liv: cast iron sign showing etiolated couple drinking tea together (argument)
[personal profile] liv
Rebecca Rabinowitz is one of my favourite fat activist bloggers; she's good in various places, mostly talking critically about children's books from a fat positive and generally anti-oppressive perspective. Her home base is [livejournal.com profile] diceytillerman, which she updates rarely but it's very much worth reading. She's not really a polemical writer; if you start from the belief that being fat is morally bad she's probably not going to convince you otherwise.

Anyway, I really like her latest piece about the relationship between fat activism and dieting. A lot of the time there's a perceived conflict between activists who want fat people to be treated better, and people who want to lose weight. I am never quite sure how to feel about that perception. So I found Rabinowitz's analysis really perceptive:
But know that when you talk about [weight loss dieting] you’re not talking only about yourself. You’re talking about the fat person near you and all the fat people who aren’t near you. You can’t help but. There is no neutral.


This could perhaps be a key to why taking a fat positive stance is seen as an attack on people who choose to diet: because there's no neutral, it's very hard to have any kind of conversation in which neither people who are happy with their current bodies nor people who want to be thinner than they currently are gets hurt. Which doesn't mean it's symmetrical of course; right now almost the whole of society is massively pro thinness and dieting and consequently anti-fat, so dieters being hurt by fat positive talk is not equivalent to fat people being hurt by the systematic fatphobic implications of what might have been meant as a purely personal statement about weight loss dieting. But that doesn't mean the hurt isn't real.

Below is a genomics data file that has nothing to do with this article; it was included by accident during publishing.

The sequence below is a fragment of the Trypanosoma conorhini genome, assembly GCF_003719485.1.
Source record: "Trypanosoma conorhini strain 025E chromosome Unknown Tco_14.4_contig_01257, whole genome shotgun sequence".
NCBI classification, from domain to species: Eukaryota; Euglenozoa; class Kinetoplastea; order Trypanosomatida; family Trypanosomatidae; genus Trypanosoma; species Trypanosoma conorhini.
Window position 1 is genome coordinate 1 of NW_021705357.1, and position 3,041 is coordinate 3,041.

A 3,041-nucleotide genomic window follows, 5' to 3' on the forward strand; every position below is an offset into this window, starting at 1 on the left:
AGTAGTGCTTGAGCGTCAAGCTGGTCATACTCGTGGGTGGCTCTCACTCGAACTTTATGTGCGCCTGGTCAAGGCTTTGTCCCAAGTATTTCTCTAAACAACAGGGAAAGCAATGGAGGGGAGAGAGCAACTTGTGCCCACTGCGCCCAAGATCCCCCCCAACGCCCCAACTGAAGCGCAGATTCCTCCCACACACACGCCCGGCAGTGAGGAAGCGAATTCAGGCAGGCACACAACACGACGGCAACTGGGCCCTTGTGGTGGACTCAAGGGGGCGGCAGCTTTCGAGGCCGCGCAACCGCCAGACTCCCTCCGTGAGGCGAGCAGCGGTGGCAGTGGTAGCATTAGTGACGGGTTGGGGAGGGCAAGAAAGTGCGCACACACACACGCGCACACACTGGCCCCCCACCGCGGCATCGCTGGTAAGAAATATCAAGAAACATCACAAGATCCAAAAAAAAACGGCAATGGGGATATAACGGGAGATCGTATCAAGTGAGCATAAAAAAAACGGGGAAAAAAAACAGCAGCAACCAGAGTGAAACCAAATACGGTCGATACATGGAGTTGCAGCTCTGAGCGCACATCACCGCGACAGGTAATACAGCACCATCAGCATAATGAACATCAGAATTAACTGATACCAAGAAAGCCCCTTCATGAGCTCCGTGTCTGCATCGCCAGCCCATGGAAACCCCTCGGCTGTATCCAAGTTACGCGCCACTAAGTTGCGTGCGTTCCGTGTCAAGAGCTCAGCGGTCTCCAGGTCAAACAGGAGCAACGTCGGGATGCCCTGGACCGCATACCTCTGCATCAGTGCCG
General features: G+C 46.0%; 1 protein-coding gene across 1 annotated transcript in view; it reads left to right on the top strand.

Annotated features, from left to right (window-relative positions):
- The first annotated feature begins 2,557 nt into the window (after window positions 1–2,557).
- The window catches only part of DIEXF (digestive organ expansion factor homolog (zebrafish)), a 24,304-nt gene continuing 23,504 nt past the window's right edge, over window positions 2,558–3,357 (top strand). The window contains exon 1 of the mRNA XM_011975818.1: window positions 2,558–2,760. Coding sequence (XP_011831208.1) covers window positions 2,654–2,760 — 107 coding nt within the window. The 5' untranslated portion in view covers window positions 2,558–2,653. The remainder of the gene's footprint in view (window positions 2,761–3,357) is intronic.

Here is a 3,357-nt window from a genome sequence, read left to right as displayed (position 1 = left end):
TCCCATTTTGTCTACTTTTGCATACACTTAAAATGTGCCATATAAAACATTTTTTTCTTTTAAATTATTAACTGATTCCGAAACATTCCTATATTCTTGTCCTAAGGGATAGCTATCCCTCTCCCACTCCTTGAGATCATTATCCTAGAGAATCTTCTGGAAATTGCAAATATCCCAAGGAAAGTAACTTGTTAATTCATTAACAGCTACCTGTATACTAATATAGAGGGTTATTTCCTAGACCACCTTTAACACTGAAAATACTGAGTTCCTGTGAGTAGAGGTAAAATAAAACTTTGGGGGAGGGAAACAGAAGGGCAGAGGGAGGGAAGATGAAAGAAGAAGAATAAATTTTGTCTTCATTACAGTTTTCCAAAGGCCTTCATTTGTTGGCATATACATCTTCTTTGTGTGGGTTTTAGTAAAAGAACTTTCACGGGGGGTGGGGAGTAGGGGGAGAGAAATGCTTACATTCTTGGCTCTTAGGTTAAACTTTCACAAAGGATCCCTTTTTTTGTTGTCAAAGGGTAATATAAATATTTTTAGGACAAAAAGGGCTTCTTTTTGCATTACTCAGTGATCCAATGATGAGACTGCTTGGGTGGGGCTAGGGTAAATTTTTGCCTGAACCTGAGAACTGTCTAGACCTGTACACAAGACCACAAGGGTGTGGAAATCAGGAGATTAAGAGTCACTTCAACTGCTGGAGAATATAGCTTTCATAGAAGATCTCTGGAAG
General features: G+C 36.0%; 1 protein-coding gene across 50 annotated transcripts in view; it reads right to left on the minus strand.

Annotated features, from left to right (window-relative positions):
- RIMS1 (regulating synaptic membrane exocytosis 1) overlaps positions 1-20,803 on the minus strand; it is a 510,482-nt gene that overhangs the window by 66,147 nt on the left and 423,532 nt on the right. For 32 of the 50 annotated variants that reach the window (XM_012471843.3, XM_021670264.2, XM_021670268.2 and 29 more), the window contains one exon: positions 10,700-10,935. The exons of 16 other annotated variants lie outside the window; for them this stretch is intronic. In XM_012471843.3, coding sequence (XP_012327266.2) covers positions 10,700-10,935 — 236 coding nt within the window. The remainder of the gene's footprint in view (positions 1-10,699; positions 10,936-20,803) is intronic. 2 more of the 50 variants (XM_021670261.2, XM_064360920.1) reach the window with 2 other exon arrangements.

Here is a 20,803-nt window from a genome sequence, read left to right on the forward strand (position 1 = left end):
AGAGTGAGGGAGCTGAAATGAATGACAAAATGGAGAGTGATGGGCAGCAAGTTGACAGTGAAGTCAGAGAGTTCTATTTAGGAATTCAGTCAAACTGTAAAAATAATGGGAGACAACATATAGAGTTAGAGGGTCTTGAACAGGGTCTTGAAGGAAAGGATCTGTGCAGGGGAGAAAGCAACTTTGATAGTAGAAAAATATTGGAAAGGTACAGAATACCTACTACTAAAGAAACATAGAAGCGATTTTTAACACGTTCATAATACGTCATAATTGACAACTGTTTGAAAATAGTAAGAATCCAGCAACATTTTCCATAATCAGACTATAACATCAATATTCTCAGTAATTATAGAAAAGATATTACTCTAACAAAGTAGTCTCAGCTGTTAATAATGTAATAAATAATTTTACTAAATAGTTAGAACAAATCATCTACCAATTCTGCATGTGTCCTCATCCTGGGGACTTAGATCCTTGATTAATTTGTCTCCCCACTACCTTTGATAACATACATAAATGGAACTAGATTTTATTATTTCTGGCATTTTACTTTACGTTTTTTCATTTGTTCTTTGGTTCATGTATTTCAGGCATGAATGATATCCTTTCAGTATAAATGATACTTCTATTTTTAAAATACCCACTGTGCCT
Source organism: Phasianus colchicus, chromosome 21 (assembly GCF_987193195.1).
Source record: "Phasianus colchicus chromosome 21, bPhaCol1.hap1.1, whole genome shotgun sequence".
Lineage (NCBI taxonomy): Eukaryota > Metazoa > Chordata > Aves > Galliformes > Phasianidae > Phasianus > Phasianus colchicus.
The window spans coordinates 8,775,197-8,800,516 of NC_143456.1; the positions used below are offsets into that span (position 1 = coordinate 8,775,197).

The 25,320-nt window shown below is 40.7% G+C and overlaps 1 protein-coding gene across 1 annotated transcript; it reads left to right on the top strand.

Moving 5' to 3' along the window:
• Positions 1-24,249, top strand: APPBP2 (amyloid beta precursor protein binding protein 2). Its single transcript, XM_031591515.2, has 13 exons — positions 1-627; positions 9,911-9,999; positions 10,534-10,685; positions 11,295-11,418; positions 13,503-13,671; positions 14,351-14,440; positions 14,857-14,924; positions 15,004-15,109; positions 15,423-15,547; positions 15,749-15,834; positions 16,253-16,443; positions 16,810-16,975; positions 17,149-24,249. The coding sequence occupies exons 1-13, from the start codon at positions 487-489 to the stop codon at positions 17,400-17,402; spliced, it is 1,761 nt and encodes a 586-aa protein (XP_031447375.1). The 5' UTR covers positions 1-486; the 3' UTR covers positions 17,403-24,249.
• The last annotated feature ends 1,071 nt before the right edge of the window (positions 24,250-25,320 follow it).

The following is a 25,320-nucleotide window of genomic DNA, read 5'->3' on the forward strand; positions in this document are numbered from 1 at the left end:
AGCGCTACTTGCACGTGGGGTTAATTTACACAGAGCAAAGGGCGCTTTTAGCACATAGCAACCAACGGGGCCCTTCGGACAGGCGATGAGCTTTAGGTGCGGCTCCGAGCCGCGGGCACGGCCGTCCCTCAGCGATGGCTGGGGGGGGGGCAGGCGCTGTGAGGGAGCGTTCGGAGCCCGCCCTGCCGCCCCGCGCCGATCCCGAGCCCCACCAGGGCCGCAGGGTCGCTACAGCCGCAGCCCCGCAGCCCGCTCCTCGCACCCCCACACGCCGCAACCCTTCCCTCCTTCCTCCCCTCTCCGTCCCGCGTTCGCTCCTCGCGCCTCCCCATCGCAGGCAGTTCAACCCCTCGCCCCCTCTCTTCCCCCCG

I possibly shouldn't need this disclaimer, but I completely do believe in people's right to alter their calorie balance in order to lose weight if they want to. The exact same politics which leads me to conclude that fat people have the right to eschew putting effort into weight loss also says that if people want to try to alter their body shape, that's a completely personal choice and I don't have any right to comment on it. And no, you don't need a medical "excuse", it's not a matter of "good" dieters who have been advised by doctors to lose weight or who have an underlying condition directly affected by weight, versus "bad" dieters who are only trying to improve their appearance or are influenced by advertising and propaganda. Just like fat activists reject the dichotomy between "good" fatties who have a diagnosed metabolic imbalance and can't help being fat even though they have really healthy lifestyles, versus "bad" fatties who put on weight due to eating too much and doing too little exercise, any reason to be thin or to try to get thinner is a valid reason, it's your body and your choice. Everybody else has just as much right as me to assess the available medical evidence and come to a different conclusion; if you think intentional weight loss is achievable and good for your health, you have a pretty good justification for that belief.

That still leaves me with a problem because people talking about how great it is to lose weight are contributing to a culture of aesthetic, moral, and cultural discomfort at fat people existing, and, well, I'm a fat person and I would quite like to continue existing. I know lots of my friends who choose to diet don't have a problem with me, just as I don't have a problem with them, I respect their choices. In fact one of the things I worry about is how to be actively supportive of dieting friends; there is no neutral cuts both ways, and my understanding of the evidence and political stance mean that I'm not very good at encouraging and celebrating weight loss.